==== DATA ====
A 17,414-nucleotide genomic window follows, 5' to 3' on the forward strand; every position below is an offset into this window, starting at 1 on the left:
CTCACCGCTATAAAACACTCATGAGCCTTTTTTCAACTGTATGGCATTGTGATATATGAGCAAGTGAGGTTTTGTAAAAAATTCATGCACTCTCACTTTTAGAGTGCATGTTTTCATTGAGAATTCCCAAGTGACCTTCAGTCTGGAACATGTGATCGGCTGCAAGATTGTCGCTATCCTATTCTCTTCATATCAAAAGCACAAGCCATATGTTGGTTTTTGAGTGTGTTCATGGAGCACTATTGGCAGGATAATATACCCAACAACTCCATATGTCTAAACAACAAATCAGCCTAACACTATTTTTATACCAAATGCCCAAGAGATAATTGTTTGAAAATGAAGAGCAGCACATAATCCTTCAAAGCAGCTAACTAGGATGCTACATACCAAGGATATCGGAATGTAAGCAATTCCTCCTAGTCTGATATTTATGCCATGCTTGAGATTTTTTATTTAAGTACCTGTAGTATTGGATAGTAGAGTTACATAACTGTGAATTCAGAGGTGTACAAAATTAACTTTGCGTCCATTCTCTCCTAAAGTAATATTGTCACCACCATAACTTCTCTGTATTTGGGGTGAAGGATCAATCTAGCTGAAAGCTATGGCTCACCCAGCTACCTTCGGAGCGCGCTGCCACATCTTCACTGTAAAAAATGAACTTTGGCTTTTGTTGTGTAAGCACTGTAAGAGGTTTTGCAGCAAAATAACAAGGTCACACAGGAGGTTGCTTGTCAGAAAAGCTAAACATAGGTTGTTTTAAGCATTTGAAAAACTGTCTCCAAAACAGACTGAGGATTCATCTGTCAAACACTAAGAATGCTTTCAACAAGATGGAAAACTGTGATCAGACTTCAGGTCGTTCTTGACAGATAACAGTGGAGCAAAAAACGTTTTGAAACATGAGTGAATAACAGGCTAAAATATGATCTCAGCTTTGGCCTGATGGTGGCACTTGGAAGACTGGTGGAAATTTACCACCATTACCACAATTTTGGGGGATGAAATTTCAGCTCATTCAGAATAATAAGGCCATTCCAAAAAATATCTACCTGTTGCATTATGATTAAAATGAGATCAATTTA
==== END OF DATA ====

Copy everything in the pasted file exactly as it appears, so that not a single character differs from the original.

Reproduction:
A 17,414-nucleotide genomic window follows, 5' to 3' on the forward strand; every position below is an offset into this window, starting at 1 on the left:
CTCACCGCTATAAAACACTCATGAGCCTTTTTTCAACTGTATGGCATTGTGATATATGAGCAAGTGAGGTTTTGTAAAAAATTCATGCACTCTCACTTTTAGAGTGCATGTTTTCATTGAGAATTCCCAAGTGACCTTCAGTCTGGAACATGTGATCGGCTGCAAGATTGTCGCTATCCTATTCTCTTCATATCAAAAGCACAAGCCATATGTTGGTTTTTGAGTGTGTTCATGGAGCACTATTGGCAGGATAATATACCCAACAACTCCATATGTCTAAACAACAAATCAGCCTAACACTATTTTTATACCAAATGCCCAAGAGATAATTGTTTGAAAATGAAGAGCAGCACATAATCCTTCAAAGCAGCTAACTAGGATGCTACATACCAAGGATATCGGAATGTAAGCAATTCCTCCTAGTCTGATATTTATGCCATGCTTGAGATTTTTTATTTAAGTACCTGTAGTATTGGATAGTAGAGTTACATAACTGTGAATTCAGAGGTGTACAAAATTAACTTTGCGTCCATTCTCTCCTAAAGTAATATTGTCACCACCATAACTTCTCTGTATTTGGGGTGAAGGATCAATCTAGCTGAAAGCTATGGCTCACCCAGCTACCTTCGGAGCGCGCTGCCACATCTTCACTGTAAAAAATGAACTTTGGCTTTTGTTGTGTAAGCACTGTAAGAGGTTTTGCAGCAAAATAACAAGGTCACACAGGAGGTTGCTTGTCAGAAAAGCTAAACATAGGTTGTTTTAAGCATTTGAAAAACTGTCTCCAAAACAGACTGAGGATTCATCTGTCAAACACTAAGAATGCTTTCAACAAGATGGAAAACTGTGATCAGACTTCAGGTCGTTCTTGACAGATAACAGTGGAGCAAAAAACGTTTTGAAACATGAGTGAATAACAGGCTAAAATATGATCTCAGCTTTGGCCTGATGGTGGCACTTGGAAGACTGGTGGAAATTTACCACCATTACCACAATTTTGGGGGATGAAATTTCAGCTCATTCAGAATAATAAGGCCATTCCAAAAAATATCTACCTGTTGCATTATGATTAAAATGAGATCAATTTA